The intention of this piece is therefore, neither to undermine nor to ignore the enormous and relentless efforts that brave men and women have exerted to curb the gender situation, including in Africa. It is evident that Africa having been under colony and devoid of many other basic rights for development, may not have moved consciously to deal with this situation like the Industrial Revolution era of Europe and other parts of the Global North. Nevertheless, there were proud stories in Africa where women had enjoyed beyond equal rights and even assumed political leadership in some countries where relative independence was sustained decades before. The source of the frustration is therefore not only in the failure to keep the pace but also in not being able to nurture such early day’s actions through education and institutions. Lack of such actions have been very consequential and by default creating a male dominated system with little sensitivity to gender. This has made the issue structural and nonlinear, he
nce requiring no less than structural transformation, including change in mind set.

Recently I came across a study conducted around the gender issue which suggested that the likelihood of a household with a mother being poor who completed high school would be rare. This very information not only amazes me but also enables one to seriously question whether we are scratching the right itch in our struggle to address poverty issues in the society. Certainly, the educated mother would never dare to see her children stay out of school, knowing what education is capable of doing in their life. A girl who goes to school, in turn will be exposed to her rights and obligations; shall not get married early and will not produce many children that she cannot afford to raise decently. The story could go on and on.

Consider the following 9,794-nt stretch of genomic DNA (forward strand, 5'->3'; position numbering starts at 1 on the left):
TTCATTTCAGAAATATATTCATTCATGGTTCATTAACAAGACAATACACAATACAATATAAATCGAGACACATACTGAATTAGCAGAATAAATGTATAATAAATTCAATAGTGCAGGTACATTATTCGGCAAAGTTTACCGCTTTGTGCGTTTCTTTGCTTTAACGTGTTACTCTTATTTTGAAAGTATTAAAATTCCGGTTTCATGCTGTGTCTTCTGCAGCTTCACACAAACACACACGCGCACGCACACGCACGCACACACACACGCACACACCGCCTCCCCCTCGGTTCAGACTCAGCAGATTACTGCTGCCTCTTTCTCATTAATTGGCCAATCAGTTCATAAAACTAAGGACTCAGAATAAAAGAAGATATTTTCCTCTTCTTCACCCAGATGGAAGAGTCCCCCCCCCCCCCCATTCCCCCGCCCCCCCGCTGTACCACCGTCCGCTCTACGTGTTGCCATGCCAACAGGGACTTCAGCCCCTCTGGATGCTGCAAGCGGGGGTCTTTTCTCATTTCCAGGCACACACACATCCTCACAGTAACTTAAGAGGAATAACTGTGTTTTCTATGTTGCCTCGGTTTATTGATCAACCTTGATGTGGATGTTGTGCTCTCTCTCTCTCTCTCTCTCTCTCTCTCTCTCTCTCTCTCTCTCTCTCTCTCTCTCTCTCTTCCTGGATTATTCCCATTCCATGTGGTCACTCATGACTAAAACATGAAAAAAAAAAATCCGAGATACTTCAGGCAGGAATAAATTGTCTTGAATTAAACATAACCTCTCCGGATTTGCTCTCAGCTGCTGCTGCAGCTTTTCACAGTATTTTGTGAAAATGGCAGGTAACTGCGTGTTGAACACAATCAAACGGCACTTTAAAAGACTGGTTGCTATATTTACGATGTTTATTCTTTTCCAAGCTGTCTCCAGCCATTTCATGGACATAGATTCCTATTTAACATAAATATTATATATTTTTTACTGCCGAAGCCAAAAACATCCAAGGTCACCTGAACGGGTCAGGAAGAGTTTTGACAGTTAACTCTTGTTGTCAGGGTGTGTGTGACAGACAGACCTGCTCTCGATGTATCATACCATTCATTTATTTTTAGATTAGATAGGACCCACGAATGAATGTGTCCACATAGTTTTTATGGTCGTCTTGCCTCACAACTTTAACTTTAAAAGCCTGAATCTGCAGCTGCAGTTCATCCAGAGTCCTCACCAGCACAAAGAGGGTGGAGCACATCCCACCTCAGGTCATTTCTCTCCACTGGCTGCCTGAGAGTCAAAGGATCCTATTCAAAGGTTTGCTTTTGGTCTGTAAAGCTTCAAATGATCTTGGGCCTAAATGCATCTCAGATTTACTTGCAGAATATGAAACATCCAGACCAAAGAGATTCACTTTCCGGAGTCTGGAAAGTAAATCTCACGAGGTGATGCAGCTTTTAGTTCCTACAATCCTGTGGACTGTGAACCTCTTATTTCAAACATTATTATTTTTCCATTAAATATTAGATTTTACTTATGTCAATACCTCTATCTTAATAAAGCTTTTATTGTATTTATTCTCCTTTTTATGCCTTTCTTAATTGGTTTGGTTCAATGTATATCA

The other important thing is how much the gender data and planning process is aggregated. Oftentimes, we care about collecting accurate and timely data on specific subject matters but are gender blind. We may know how much has been performed but have no idea on how much of that goes to women. This has made us at best insensitive or deceived. Without good information and intentions, there is no way that we will narrow the already existing gap let alone curing the rift that has been created. We should consciously move in this regard and come up with comprehensive action plans that ascertain doubling the effort, correcting the past and laying the right path for the future.

Hence, the call for change here is synonymous to overhauling the entire super structure and base. It ranges from change in mind set to the rules and regulations, access to technologies and other opportunities. In the absence of this approach any of the efforts we would exert will be a futile exercise. Gender is an issue of the society. It needs to be dealt with by all, at both family and society level.

The writer is Director General of The Sustainable Development Goals Center for Africa (SDGC/A)